The CMO title began to gain traction about 10 years ago. Marketing professionals liked the idea because they believed that Marketing was finally going to get a seat at the table in the C-Suite. Fooled them.

Firstly, the CMO position was a revolving door. I pointed out back then that CMOs were likely created to be the scapegoat. That is, when the company had a bad period, the CEO needed to “sacrifice” someone. By using the CMO as the scapegoat, they were clearly taking action because a C-Suite member was being axed, but not anyone critical to the company. The stock would move up due to action rather than down due to losing a good person. At that time, CMO tenure was only about 18 months or so.

The next problem with the CMO title was the range of responsibility so-called CMOs might have. Some were no more than directors of advertising while others had more comprehensive responsibilities. Even so, most CMOs were equated with running the “back-end” of Marketing: Marketing Communications. As such, they were usually just CMCOs (Chief Marketing Communications Officers). Those who had more responsibility than that (as Ms. Comstock did), likely wanted a title change so they could differentiate themselves from mere CMCOs who masqueraded as CMOs.

Now we have the CGO (Chief Growth Officer). A recent article noted that LinkedIn found over 2,000 people with that title. Apparently the job title is gaining traction. But what is it? If it is simply a retitled CMO, then what? Clearly, it will not be as easy to scapegoat your CGO, but are these (CGOs) gaining responsibilities?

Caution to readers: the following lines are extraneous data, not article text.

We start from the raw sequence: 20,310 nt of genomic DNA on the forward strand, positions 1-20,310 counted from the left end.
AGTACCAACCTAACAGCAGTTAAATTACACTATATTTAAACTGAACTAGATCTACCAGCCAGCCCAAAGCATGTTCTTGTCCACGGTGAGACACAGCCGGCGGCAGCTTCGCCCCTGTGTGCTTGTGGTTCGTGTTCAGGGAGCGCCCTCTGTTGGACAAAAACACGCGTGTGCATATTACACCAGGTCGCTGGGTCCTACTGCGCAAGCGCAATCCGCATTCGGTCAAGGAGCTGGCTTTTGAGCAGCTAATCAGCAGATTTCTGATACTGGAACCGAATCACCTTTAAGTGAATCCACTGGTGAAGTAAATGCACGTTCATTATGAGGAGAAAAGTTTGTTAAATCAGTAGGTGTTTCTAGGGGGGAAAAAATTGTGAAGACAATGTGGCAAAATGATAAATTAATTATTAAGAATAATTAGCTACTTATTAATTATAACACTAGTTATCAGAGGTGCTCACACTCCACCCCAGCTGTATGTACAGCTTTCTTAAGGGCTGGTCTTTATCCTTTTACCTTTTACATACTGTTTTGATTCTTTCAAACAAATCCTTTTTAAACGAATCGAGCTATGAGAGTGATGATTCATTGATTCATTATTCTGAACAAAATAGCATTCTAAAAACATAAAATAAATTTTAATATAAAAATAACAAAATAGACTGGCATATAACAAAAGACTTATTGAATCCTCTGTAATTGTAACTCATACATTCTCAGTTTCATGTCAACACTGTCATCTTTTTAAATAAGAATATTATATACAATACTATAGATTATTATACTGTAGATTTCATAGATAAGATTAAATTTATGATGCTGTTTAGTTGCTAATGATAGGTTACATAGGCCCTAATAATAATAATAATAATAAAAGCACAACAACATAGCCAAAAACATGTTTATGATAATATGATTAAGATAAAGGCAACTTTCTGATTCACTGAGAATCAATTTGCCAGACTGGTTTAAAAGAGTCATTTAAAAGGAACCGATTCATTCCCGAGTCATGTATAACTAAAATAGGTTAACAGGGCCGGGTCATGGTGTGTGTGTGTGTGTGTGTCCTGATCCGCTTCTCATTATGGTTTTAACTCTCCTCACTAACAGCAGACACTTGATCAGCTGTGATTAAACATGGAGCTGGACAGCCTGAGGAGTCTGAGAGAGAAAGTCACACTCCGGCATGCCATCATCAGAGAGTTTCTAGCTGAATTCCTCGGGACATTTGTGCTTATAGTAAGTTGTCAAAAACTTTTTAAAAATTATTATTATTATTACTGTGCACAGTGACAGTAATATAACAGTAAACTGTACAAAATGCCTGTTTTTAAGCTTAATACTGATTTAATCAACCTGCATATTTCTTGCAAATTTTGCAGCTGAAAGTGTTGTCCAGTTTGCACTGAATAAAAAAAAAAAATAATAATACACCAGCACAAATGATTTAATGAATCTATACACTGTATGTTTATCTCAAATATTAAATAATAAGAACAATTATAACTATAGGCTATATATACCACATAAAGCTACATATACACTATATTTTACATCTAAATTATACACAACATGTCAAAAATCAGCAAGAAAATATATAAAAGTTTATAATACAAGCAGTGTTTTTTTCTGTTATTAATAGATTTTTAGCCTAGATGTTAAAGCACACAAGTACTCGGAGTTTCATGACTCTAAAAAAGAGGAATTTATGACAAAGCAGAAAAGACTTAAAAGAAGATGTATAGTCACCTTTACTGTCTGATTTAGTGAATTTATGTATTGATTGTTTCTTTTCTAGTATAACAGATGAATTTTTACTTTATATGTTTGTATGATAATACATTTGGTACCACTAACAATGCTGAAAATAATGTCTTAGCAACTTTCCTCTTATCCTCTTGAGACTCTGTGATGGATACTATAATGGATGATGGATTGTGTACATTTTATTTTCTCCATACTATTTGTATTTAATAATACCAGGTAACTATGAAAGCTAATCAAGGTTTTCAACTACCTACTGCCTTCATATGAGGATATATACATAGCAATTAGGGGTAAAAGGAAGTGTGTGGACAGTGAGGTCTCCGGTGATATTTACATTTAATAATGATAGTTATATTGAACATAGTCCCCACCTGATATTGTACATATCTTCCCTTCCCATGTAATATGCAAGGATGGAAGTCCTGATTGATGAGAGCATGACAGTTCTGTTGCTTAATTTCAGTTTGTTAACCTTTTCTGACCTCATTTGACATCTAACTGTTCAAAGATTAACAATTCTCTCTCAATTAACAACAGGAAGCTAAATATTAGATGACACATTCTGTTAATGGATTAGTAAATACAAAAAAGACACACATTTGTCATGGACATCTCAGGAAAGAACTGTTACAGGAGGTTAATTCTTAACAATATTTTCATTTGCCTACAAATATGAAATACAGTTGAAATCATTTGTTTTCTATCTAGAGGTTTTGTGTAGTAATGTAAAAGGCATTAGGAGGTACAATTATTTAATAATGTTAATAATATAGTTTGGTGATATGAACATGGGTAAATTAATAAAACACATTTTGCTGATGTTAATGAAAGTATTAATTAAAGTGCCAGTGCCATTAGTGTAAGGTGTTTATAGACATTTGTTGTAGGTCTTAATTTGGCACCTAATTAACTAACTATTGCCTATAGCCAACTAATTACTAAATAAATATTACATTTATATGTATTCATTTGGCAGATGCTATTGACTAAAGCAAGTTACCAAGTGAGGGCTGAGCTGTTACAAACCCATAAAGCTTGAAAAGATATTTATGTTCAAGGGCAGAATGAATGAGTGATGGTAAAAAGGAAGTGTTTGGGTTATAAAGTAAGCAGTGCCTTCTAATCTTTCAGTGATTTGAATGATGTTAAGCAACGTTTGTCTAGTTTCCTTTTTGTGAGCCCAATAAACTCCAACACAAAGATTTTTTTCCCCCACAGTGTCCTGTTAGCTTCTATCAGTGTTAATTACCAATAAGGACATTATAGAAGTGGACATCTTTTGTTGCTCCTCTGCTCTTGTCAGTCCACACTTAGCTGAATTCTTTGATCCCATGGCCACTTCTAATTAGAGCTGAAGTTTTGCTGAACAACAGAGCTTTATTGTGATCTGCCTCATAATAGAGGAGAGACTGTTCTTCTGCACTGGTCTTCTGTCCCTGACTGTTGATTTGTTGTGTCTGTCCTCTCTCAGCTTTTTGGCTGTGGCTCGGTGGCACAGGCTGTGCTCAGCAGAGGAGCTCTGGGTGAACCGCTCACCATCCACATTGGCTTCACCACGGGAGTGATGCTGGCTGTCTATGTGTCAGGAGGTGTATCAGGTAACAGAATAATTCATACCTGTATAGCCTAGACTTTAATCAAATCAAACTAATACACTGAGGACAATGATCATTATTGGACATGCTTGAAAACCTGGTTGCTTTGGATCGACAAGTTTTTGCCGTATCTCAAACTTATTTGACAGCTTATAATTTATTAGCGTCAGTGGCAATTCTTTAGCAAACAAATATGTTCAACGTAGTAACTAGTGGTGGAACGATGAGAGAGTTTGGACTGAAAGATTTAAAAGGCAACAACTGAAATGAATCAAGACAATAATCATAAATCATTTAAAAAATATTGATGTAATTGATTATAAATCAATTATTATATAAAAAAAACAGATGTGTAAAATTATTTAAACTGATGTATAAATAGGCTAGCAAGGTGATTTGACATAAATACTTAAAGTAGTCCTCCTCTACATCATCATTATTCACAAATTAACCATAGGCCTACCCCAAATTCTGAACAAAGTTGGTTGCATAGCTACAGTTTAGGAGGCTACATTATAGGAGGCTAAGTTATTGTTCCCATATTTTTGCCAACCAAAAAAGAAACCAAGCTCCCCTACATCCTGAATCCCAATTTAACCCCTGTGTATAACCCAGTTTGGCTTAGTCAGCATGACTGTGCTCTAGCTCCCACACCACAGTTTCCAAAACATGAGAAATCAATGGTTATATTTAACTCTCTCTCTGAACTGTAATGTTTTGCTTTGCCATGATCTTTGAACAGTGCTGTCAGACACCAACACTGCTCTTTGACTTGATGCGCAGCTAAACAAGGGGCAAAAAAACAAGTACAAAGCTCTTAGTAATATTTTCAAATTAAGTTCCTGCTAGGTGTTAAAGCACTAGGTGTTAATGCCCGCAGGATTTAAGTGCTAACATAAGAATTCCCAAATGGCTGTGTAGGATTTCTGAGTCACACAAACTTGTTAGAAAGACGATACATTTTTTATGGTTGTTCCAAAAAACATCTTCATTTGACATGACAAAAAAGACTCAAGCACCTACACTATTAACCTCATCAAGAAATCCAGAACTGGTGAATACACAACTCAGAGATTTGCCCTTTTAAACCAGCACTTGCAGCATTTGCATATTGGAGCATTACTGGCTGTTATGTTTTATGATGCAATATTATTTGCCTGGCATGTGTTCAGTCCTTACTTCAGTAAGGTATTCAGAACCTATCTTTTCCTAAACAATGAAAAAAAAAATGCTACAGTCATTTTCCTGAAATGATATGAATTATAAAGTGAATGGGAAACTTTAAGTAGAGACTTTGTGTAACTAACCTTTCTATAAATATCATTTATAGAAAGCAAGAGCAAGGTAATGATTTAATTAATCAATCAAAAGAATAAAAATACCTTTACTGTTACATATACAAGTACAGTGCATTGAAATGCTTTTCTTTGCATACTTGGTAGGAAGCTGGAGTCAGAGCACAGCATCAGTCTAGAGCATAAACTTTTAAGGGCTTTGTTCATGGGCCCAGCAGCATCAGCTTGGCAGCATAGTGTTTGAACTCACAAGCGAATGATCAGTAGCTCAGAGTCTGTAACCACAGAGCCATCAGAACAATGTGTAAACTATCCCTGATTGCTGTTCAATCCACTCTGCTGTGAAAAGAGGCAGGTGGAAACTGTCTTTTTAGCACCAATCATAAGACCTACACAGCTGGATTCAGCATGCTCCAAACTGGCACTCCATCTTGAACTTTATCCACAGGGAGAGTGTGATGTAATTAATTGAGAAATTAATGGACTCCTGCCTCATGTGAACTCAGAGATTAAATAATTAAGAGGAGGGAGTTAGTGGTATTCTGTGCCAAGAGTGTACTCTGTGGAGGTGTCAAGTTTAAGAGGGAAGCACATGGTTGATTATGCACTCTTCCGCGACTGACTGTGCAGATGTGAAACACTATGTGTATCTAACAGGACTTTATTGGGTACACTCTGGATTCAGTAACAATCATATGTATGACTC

All that being said, if the goal of the company is to grow, how is the CEO not the CGO? Ok, perhaps the company is too large and needs to delegate some responsibilities.  I can see an organizational structure that looks like this being interesting:

 CRO-COO Org Chart

A CEO with four direct reports: The Chief Growth Officer, responsible for Demand Chain (marketing, sales, customer service, etc); A Chief Operations Officer, responsible for the Supply Chain (service delivery, manufacturing, engineering, etc); A Chief People Officer (responsible for talent acquisition, retention and improvement); and A Chief Financial Officer (responsible for the balance sheet). One could find several viable variations on this, but in this case the Chief Growth Officer is clearly not the CMO, but rather the person responsible for creating and keeping customers. The Chief Customer Manufacturing Officer if you will. I could get behind this position as a viable contribution, just as the other three would be.

However this is not what the Chief Growth Officer, as currently configured, does. Renaming the Chief Marketing Communications Officer something else, will not improve results or make the position more valuable. CMO is a useful position, as is CMCO, but the two are not the same and neither of them are the CGO.


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What’s Going Wrong Here?

justiceisblindBack in September of last year I posted about Quinn Emanuel and their willingness to help their prospective customers understand the value of working with the firm with what I thought was a great headline. Back then their claim was 90%.

Recently the headline has changed to a win rate of 88.4%. Are they hiring “B” players now? Are they losing a lot more cases now? Doesn’t look good, though I may be the only one who noticed the drop. (I am also of the belief that when they started running this campaign, it was closer to a 95% win rate.)

One of the problems with “benchmarks” is they can come back to haunt you. Even though their win rate is still very impressive, it is moving in the wrong direction. One wonders why?